In the course of the second stanza, the reader’s focus remains on the father. The proper noun ‘Dad’ from the first stanza is pronominalised in ‘He’(l. 6) and ‘his’(l. 7), thereby finding itself positively revivified (Stockwell 2009: 20). Thus, the two pronouns in line 5 are more or less disregarded since their generic use renders them too unspecific to the reader to be in any way meaningful. Thereafter, the reader’s awareness is drawn towards the word ‘love’ in line 8, despite it being fairly
abstract. It is elaborately pre-modified by a three-word noun phrase, namely ‘his still raw’(l. 8), which, as Stockwell (2009: 25) notes, functions as an effective textual attractor. Additionally it might be argued that ‘love’ is simply an appealing concept to humans, as is it universal.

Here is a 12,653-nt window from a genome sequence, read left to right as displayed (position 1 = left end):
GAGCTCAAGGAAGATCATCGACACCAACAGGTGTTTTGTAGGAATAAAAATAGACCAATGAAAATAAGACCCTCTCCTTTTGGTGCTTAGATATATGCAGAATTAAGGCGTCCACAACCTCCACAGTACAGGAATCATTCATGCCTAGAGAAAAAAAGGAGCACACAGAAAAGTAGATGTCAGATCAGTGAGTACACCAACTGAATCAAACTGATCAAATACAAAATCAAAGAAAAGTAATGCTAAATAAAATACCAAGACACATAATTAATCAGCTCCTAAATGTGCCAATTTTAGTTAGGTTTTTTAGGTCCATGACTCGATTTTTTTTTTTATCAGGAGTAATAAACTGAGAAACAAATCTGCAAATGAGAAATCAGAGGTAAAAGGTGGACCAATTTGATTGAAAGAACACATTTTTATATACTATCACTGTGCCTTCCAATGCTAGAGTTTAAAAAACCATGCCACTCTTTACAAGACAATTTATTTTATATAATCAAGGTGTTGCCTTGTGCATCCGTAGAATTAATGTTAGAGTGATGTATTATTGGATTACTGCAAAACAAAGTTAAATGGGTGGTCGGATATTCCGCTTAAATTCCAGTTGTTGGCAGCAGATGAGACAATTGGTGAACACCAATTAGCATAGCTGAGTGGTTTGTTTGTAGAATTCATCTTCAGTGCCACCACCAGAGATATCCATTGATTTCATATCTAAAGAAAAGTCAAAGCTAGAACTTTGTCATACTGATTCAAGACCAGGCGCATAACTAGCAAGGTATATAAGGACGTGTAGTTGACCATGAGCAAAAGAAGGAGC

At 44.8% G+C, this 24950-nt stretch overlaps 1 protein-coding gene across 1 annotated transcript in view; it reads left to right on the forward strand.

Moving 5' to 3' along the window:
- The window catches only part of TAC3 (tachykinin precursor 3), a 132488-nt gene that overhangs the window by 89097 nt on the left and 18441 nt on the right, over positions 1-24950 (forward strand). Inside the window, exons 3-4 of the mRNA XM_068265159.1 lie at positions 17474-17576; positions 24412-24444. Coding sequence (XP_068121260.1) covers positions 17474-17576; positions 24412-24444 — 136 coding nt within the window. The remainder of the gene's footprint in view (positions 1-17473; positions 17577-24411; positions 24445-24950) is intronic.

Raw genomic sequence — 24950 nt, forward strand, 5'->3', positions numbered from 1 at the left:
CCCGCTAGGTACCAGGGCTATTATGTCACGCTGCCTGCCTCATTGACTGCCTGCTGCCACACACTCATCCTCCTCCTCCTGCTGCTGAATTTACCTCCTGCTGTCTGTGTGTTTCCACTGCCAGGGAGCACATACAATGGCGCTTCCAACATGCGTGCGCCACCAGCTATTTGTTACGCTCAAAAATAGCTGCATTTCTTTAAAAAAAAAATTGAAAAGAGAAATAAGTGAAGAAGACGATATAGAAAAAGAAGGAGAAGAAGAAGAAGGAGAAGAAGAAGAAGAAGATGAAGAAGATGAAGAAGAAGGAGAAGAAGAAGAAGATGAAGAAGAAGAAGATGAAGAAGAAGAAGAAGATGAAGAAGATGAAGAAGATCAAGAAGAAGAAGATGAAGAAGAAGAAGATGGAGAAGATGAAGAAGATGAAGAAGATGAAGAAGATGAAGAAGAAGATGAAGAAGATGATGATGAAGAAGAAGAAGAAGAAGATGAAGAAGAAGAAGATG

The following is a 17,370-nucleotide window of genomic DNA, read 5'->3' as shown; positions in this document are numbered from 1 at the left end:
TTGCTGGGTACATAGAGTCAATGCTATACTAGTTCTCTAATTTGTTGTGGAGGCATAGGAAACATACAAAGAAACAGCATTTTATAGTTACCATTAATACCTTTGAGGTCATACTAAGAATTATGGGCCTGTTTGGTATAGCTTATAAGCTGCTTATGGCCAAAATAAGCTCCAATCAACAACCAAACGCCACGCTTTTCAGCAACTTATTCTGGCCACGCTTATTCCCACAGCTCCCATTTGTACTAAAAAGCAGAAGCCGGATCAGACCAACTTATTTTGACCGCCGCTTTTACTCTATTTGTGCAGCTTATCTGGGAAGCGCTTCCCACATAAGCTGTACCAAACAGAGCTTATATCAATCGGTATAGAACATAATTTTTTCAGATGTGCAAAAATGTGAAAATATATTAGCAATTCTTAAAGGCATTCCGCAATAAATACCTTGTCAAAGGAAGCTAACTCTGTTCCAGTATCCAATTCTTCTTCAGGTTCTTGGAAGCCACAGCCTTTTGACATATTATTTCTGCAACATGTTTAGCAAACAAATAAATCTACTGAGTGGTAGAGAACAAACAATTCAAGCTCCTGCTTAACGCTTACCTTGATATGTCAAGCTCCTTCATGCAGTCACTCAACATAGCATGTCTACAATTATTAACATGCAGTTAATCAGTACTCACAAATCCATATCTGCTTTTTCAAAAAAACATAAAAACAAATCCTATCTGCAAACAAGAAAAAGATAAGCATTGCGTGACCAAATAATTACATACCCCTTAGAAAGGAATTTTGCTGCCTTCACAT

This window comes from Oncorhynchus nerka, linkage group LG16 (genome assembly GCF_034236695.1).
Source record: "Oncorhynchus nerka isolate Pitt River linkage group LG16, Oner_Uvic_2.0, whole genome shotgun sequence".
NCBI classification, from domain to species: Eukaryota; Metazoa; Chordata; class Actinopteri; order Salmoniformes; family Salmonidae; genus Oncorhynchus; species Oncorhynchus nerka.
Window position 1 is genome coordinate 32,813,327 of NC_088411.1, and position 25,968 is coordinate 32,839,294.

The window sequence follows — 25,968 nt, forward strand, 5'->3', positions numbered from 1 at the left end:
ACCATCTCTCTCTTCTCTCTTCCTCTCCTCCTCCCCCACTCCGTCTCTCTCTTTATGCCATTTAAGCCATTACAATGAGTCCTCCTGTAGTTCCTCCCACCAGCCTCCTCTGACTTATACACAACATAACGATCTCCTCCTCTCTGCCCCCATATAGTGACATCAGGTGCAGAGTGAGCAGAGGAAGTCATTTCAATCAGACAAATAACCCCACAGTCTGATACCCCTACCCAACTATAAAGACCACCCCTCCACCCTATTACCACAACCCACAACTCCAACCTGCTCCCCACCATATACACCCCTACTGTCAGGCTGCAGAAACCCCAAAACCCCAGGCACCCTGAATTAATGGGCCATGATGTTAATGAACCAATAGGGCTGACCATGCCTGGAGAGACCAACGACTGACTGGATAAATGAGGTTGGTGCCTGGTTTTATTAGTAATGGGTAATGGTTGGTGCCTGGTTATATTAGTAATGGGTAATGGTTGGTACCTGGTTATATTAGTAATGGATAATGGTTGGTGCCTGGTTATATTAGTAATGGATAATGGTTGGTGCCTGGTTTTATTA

In contrast to the first two stanzas, the third stanza as a whole appears somewhat less literarily intense. Conceivably, some of the denoted nouns such as ‘disbelief’, ‘grief’ and indirectly ‘knowledge (ll. 9, 10, 12, respectively) are too abstract to form strong attractors. The description of the key scraping in the lock, however, might be found to have a more enduring effect. Stockwell (2009: 25) explains this with the principle of noisiness, which ‘denote[s] phenomena which are audibly voluminous’. Accordingly, the description of the key turning in the lock may be mentally processed into sound, thereby creating greater intensity and perseverance.